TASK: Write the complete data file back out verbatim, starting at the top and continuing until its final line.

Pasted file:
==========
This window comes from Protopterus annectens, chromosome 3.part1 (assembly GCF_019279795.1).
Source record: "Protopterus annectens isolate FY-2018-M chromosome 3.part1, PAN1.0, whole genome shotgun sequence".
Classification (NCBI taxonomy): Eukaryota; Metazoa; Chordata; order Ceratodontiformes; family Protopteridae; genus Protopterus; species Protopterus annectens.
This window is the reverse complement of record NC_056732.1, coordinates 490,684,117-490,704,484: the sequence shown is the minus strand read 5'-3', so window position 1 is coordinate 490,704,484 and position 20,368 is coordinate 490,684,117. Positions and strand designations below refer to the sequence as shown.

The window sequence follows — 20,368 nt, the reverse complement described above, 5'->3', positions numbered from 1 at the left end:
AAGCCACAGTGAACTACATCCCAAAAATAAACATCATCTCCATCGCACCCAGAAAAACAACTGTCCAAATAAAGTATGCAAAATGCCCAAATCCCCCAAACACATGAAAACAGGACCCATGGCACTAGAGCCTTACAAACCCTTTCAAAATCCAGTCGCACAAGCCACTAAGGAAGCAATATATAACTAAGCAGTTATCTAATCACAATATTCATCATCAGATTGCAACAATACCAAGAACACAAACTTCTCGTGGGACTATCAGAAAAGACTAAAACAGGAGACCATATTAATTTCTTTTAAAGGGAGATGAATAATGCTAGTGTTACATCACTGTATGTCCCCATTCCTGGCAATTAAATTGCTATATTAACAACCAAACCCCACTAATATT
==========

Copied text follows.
This window comes from Protopterus annectens, chromosome 3.part1 (assembly GCF_019279795.1).
Source record: "Protopterus annectens isolate FY-2018-M chromosome 3.part1, PAN1.0, whole genome shotgun sequence".
Classification (NCBI taxonomy): Eukaryota; Metazoa; Chordata; order Ceratodontiformes; family Protopteridae; genus Protopterus; species Protopterus annectens.
This window is the reverse complement of record NC_056732.1, coordinates 490,684,117-490,704,484: the sequence shown is the minus strand read 5'-3', so window position 1 is coordinate 490,704,484 and position 20,368 is coordinate 490,684,117. Positions and strand designations below refer to the sequence as shown.

The window sequence follows — 20,368 nt, the reverse complement described above, 5'->3', positions numbered from 1 at the left end:
AAGCCACAGTGAACTACATCCCAAAAATAAACATCATCTCCATCGCACCCAGAAAAACAACTGTCCAAATAAAGTATGCAAAATGCCCAAATCCCCCAAACACATGAAAACAGGACCCATGGCACTAGAGCCTTACAAACCCTTTCAAAATCCAGTCGCACAAGCCACTAAGGAAGCAATATATAACTAAGCAGTTATCTAATCACAATATTCATCATCAGATTGCAACAATACCAAGAACACAAACTTCTCGTGGGACTATCAGAAAAGACTAAAACAGGAGACCATATTAATTTCTTTTAAAGGGAGATGAATAATGCTAGTGTTACATCACTGTATGTCCCCATTCCTGGCAATTAAATTGCTATATTAACAACCAAACCCCACTAATATT